Despite the monicker the band was rather lightweight, which resulted in some surprise when in late 2009 it lost more members with the remaining members claiming they wanted to go into a more heavy direction. Drummer Mike Park Nielsen had left. The band subsequently had fired singer Mikkel Sandager and keyboardist Morten Sandager. Park ended up in Hatesphere. Mercenary recruited drummer Morten Løwe Sørensen (The Arcane Order, Submission and Slugs) in 2010 and also announced that bassist René Pedersen has replaced singer Mikkel Sandager. One-time hyped by Century Media, Mercenary would release its sixth album, Metamorphosis, on February 25th through NoiseArt Records. The CD was produced by Jacob Hansen. Prosthetic Records had picked it up for North America. The band next completed its seventh album, Through Our Darkest Days, for a July 26th, 2013 release through NoiseArt Records. The band was touring Iberia in October of 2016.


One wishes that Century Media publicity had not sent out a number of press releases touting the great reviews accorded the Danish band Mercenary for its new album, 11 Dreams. How can one respect a band assigned accolades by a bunch of glossy publicist-driven comics? I mean these are the same magazines that have Pamela Anderson posters and a feature on Dani Filth or some wimp out from Entombed cooking at home! Case in point, is the opening line on the band's biography, which quotes Metal Hamster magazine as saying, "11 Dreams breaks down barriers between musical genres." Now, why on earth would any metal fan consider that a good review? Personally speaking, the more distance between pop/rock/rap/mallcore/etc. and myself the better.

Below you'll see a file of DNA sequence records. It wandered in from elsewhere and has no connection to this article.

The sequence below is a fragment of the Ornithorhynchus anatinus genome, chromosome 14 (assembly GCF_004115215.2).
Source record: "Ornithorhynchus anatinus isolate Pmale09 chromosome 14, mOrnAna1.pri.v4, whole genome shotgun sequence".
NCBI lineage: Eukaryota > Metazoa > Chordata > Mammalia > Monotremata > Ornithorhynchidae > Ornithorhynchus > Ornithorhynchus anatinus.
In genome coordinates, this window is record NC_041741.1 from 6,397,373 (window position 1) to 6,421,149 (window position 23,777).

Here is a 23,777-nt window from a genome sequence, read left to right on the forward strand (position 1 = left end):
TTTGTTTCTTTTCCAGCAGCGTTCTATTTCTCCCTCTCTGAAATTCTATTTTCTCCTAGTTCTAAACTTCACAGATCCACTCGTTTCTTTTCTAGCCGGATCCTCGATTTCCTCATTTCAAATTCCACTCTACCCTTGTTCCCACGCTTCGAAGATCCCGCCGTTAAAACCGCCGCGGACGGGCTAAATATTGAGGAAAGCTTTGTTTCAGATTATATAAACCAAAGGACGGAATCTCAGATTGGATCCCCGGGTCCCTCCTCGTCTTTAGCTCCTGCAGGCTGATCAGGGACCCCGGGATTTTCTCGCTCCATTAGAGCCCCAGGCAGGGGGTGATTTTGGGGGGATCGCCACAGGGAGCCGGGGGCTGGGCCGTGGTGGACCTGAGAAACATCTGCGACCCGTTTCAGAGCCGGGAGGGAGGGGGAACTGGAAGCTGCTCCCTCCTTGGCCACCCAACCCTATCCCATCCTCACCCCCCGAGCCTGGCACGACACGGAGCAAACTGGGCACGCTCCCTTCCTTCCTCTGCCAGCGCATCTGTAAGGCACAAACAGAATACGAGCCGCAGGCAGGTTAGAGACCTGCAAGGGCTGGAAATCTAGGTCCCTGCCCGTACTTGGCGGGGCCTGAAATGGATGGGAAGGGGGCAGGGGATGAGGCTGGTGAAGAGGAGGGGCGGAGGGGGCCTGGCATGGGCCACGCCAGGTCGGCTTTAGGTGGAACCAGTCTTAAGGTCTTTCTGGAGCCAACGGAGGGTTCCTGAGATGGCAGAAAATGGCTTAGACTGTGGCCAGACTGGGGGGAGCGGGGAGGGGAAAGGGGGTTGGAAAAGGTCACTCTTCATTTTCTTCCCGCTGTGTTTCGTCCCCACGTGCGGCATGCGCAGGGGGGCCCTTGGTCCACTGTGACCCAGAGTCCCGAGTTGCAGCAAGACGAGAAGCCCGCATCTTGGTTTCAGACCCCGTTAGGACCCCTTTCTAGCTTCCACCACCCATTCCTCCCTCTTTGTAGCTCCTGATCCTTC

Mercenary is a good band that has been massively helped by the able production of Jacob Hansen. The robust sound helps the band showcase its speedy commercial mix of metal and rock music. The vocals are mostly clean, but when the screams kick in and the band speeds up visions of Hypocrisy swim in one's mind. The rest of the songs are a mixture of newer In Flames and Dark Tranquillity which give the band an unmistakably Swedish aura. The band has, sadly, put a keyboardist in place further pushing Mercenary into pop realms. Nevertheless, there is some punchy and intense moments to be had. There are eleven rhythmic songs proper here - no surprise - but the band has tagged on two different mixes of the title track as bonus onto the CD. - Ali "The Metallian"